Grand Strand Medical Center - November 15, 2017

Up to one out of every three people will develop shingles at some point in their life. This painful infection is especially common after age 60, which is why the Centers for Disease Control and Prevention (CDC) recommends that everyone over 60 get the shingles vaccine.

We asked internal medicine physician and dermatologist Vinod Nambudiri, MD, with Grand Strand Primary Care, to weigh in on why it’s so important for seniors to receive this vaccination. Here’s what you need to know about the shingles vaccine, plus tips on when to schedule yours.

What is shingles?

Shingles is a painful rash that’s caused by the reactivation of the chickenpox virus, called varicella zoster, says Dr. Nambudiri. “Most individuals are exposed to the varicella zoster virus as children and develop a widespread rash known as chickenpox,” he explains. “The chickenpox rash is characterized by tiny, fluid-filled blisters, or vesicles, which appear all over the body. After the chickenpox infection clears, the virus stays dormant in your system.”

The virus may reactivate later in life for a number of possible reasons—for example, if you develop a weak immune system from a condition like HIV or leukemia, or from being under a great deal of stress. With shingles, the same fluid-filled blisters will show up once again, but they’ll usually appear in a band-like formation and stay confined to one area of your body. When the blisters open, the varicella zoster virus that causes shingles may be spread to others.

The number one symptom of shingles is pain, but the infection may also cause fevers, body aches, headaches and chills. Even after your symptoms resolve, it’s common for nerve pain, called postherpetic neuralgia, to linger in the area where the rash had been.

Why is it so important to get the shingles vaccine?

Getting vaccinated reduces your risk of shingles by 51 percent and limits the severity of shingles if you do develop it. For example, the vaccine cuts your risk of postherpetic neuralgia by 67 percent.

Still not convinced that you should get vaccinated? By preventing a shingles outbreak, you also avoid spreading varicella zoster to loved ones who are at risk for life-threatening complications of the virus. That includes:

  • Pregnant women who aren’t immune to varicella zoster
  • Newborn babies
  • People with a weak immune system or those undergoing cancer treatment

The vaccine not only protects you, but also keeps friends and family members safe from the severe pain and various possible complications of shingles.

Who should—and should not—get the shingles vaccine?

People over age 60 should get vaccinated, whether or not they’ve already had chickenpox. If someone has already had shingles, they should receive the vaccine as well, since some people may experience more than one outbreak, explains Nambudiri.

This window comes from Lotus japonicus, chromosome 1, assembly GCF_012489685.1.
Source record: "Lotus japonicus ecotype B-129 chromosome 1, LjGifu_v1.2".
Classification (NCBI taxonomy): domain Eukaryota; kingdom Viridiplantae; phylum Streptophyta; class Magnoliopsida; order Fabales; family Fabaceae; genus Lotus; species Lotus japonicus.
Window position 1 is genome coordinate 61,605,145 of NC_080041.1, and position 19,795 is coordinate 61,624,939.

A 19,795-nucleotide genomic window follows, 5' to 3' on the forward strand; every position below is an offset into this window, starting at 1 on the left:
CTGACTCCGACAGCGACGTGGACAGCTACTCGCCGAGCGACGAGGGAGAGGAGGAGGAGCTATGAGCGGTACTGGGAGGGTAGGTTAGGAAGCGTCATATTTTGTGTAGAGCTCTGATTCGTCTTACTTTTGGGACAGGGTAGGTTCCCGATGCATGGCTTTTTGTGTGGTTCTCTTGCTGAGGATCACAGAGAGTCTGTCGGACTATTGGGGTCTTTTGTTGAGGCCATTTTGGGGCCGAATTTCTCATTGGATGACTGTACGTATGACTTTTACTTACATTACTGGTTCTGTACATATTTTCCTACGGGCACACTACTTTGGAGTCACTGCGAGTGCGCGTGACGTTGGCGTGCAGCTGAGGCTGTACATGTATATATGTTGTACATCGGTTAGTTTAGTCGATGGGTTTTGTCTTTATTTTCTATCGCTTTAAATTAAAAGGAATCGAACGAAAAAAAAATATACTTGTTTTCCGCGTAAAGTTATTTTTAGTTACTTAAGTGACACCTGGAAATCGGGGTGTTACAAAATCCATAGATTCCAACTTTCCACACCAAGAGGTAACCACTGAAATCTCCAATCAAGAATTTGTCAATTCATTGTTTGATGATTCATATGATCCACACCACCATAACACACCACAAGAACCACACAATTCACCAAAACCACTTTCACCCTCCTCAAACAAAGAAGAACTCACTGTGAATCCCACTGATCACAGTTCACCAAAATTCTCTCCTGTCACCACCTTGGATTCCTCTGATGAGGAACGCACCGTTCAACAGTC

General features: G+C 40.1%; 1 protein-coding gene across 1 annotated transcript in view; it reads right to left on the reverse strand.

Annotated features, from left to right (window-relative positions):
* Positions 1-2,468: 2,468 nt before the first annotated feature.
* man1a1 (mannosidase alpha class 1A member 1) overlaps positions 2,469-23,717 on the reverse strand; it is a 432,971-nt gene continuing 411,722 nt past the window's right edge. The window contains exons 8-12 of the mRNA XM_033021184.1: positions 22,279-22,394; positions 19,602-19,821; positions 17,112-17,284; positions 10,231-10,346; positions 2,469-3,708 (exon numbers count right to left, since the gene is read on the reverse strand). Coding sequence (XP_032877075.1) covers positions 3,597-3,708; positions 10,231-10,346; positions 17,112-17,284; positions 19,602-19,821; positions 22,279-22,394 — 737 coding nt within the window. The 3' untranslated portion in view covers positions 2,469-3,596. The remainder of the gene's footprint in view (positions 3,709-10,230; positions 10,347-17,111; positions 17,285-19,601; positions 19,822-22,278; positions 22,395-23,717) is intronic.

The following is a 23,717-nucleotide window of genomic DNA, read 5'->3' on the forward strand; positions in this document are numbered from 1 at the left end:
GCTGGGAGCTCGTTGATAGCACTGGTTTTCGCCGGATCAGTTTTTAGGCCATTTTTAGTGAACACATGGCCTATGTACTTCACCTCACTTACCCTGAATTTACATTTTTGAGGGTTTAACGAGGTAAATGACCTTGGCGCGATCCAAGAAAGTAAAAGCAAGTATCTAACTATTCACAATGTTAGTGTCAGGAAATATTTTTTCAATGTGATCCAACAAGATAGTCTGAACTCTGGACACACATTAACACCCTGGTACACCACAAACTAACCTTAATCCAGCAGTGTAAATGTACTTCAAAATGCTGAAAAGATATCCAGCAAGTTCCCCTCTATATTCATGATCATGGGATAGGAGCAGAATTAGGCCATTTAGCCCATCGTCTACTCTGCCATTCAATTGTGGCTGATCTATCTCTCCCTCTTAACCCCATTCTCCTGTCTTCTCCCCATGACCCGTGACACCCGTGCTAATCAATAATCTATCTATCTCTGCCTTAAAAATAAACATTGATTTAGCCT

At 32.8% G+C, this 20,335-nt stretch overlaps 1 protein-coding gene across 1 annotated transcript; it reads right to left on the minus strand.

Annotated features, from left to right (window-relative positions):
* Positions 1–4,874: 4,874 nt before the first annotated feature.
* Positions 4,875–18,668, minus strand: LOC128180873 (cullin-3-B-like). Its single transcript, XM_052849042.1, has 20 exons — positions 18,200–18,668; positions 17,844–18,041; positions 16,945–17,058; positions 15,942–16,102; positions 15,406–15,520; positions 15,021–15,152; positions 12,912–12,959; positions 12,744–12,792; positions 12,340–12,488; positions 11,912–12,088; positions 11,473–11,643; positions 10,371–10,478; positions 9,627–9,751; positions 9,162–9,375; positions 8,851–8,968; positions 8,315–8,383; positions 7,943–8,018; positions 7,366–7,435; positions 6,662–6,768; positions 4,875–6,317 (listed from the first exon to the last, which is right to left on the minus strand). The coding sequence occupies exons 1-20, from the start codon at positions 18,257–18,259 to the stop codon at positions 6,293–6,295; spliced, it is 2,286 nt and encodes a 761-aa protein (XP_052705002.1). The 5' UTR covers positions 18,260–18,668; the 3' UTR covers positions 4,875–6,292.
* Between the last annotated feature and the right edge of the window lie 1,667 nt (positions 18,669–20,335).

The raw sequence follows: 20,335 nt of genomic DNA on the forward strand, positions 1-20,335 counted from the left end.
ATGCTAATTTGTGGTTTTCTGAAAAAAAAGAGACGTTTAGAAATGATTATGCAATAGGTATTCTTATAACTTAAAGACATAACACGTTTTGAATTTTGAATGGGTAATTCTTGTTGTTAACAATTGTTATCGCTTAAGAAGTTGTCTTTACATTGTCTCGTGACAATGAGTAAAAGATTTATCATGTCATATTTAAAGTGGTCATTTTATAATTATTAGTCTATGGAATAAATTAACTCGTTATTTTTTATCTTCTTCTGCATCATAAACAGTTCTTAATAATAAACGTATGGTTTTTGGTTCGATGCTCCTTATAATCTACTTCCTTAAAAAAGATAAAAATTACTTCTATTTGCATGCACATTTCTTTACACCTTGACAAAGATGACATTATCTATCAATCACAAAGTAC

The Food and Drug Administration (FDA) has, in fact, approved the vaccine for anyone over 50. But the CDC recommends getting vaccinated after 60 because protection is strongest for approximately five years (booster shots aren’t currently recommended, but studies are ongoing to learn if additional shots are necessary after five years). Since over half of all shingles outbreaks take place after age 60, waiting until then protects you when you’re most at risk.

People who shouldn’t get vaccinated include:

  • Anyone with a weakened immune system due to conditions like HIV, leukemia or lymphoma
  • Anyone who is taking immune-suppressing drugs like steroids, or undergoing cancer treatments like chemotherapy
  • People who are allergic to gelatin or an antibiotic called neomycin
  • Pregnant women

If you have a fever over 101.3F or an active shingles infection, wait until it’s resolved before getting the vaccination.

“And anyone with allergies to prior vaccines should be sure to tell their physician before being vaccinated for shingles,” adds Nambudiri.

Does the shingles vaccine have any side effects?

“Side effects of the vaccine can include a little bit of skin irritation with redness or soreness at the injection site,” says Nambudiri. “A small number of people may experience a headache afterwards as well.”

In rare cases, it’s possible to develop a rash around the injection site that’s similar to the fluid-filled blisters seen with shingles, he adds. If this rash appears, keep it covered, touch it as little as possible and wash your hands frequently to prevent the spread of varicella zoster.

How can you get vaccinated?

Ask your family doctor about the shingles vaccine at your next appointment if you’re 60 or older. He or she may administer it in their office or refer you to a local pharmacy or health clinic.

Most private health insurance plans cover the vaccine, along with Medicare part D, although you may have a small out-of-pocket cost. If Medicaid or your insurance doesn’t cover it, you can contact the vaccine manufacturer, called Merck, to request financial assistance.

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